Within areas of large scale new housing development, appropriate provision will be made for local shopping and associated services provided this does not undermine the vitality and viability of the town centre, or any nearby neighbourhood centre or hatch.
  Development must be appropriate to the function, size and character of the centre concerned.
 
12.4 Vitality and Viability
   
12.4.1 The hierarchy of Harlow’s shopping centres has been undermined over the last decade. The vitality and viability of the centres has been threatened both externally, from places such as Lakeside and Brookfield Centre and from retail parks within Harlow.
12.4.2 All shopping centres and hatches in Harlow currently have some form of restriction on change of use from retail to non-retail.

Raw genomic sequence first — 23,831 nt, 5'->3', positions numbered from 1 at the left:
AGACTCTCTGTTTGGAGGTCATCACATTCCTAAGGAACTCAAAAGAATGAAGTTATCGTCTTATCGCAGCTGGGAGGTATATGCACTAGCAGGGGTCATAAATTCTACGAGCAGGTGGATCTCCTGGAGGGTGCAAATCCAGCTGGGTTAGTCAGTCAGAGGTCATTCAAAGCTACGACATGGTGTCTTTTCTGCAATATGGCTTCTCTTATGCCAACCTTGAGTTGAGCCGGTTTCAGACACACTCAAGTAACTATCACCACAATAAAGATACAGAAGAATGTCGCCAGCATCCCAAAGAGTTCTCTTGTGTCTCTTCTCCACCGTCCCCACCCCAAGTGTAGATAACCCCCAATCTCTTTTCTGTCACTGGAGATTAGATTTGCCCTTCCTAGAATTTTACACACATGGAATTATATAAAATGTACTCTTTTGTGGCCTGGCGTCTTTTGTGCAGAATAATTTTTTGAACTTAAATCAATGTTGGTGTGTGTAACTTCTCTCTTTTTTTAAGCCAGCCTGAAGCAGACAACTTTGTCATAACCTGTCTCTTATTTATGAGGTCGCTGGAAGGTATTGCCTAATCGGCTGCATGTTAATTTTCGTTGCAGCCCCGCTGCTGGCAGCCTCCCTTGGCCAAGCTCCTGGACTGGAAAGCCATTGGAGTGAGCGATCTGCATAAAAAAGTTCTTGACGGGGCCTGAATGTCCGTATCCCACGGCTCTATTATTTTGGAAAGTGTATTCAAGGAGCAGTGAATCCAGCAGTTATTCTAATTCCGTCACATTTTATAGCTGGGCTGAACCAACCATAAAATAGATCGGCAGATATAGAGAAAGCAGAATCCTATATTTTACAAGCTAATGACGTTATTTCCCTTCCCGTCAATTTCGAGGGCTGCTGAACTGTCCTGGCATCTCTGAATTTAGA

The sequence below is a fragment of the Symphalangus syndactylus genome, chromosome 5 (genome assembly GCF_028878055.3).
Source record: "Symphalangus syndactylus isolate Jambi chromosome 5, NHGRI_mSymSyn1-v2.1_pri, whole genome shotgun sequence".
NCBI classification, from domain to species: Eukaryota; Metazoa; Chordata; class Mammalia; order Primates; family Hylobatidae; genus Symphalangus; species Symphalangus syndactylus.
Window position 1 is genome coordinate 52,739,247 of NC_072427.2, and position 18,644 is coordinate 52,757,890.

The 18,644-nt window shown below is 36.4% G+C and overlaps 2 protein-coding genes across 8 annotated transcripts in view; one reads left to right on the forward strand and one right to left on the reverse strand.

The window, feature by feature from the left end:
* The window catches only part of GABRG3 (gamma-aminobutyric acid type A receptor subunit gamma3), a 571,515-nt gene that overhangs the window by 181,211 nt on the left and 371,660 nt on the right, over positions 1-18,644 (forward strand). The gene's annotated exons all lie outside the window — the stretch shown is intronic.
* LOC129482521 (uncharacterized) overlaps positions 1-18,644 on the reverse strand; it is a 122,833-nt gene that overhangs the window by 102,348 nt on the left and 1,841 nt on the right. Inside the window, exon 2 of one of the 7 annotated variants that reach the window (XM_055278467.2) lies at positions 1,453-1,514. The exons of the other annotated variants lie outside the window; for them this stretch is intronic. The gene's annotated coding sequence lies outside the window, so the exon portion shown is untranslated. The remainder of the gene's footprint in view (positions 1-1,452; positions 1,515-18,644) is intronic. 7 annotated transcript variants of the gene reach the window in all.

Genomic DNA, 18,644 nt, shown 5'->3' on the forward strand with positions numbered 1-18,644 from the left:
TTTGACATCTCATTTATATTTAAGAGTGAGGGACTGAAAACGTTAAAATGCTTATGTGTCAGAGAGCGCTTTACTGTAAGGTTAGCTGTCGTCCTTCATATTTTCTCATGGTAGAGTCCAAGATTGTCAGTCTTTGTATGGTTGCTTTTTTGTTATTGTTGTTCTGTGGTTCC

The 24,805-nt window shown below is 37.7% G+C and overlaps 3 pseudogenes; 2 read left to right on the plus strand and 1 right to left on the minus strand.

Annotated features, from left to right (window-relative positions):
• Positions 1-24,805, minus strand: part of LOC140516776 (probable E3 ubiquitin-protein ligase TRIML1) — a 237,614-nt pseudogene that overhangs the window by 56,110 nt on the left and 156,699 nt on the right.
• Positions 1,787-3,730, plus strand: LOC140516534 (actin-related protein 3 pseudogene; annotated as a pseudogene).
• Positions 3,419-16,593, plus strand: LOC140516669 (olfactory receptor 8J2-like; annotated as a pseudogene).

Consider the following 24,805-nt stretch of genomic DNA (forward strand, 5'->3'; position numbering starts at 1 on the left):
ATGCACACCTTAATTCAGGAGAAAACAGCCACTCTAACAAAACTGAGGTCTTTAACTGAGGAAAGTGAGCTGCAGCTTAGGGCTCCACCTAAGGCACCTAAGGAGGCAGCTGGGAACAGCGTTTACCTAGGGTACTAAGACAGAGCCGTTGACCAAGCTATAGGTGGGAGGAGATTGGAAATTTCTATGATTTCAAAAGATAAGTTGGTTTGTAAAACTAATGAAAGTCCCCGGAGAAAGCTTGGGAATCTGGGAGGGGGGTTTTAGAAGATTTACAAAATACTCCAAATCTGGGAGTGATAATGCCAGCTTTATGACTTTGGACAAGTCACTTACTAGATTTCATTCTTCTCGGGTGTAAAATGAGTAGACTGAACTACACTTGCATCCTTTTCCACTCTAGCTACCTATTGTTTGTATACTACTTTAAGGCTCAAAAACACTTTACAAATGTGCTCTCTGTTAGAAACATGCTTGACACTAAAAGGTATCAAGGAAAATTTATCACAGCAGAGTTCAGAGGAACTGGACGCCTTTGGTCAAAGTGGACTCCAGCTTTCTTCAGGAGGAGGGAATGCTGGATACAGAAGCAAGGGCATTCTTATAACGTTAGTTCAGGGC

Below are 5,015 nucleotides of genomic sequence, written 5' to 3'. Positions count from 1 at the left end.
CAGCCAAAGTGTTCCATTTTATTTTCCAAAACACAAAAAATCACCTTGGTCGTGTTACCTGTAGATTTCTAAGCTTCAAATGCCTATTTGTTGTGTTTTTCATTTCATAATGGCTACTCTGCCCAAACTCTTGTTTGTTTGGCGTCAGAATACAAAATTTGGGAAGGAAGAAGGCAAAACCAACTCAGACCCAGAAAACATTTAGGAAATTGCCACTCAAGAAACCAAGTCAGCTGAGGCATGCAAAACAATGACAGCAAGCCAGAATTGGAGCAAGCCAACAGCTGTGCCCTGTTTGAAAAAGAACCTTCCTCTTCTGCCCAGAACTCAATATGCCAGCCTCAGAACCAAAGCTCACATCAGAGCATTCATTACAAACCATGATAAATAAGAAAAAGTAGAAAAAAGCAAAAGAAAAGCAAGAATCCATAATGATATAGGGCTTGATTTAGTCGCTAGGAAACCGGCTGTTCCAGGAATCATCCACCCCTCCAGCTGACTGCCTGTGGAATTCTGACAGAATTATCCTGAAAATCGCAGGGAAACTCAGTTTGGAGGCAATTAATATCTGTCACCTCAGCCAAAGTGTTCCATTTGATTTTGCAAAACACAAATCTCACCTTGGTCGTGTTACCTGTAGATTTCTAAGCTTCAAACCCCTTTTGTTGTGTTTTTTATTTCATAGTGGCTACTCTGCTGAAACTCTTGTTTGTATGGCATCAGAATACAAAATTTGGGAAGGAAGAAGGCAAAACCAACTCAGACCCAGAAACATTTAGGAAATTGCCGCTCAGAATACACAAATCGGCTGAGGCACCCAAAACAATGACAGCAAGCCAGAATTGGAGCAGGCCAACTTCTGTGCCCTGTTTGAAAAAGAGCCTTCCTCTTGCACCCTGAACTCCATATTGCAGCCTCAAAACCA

12.4.3 One way to improve a shopping centre is to ensure a diversity of uses, however, the mix of retail and non-retail must be suitable for that particular location.
12.4.4 Easy access for all to the shopping centre in Harlow is essential to their success. New retail development should have easy access by all transport modes as part of the sequential test.
 
 
RTCS2 Retail development proposals should:
  1. Not individually, or cumulatively with other recent and committed development, materially affect the vitality and viability of the existing town centre, neighbourhood centres or hatches;
  2. Be accessible by a choice of means of transport;
  3. Not give rise to unacceptable problems of access, road safety or traffic congestion;
  4. Provide appropriate car parking and servicing facilities together with facilities for non-car users;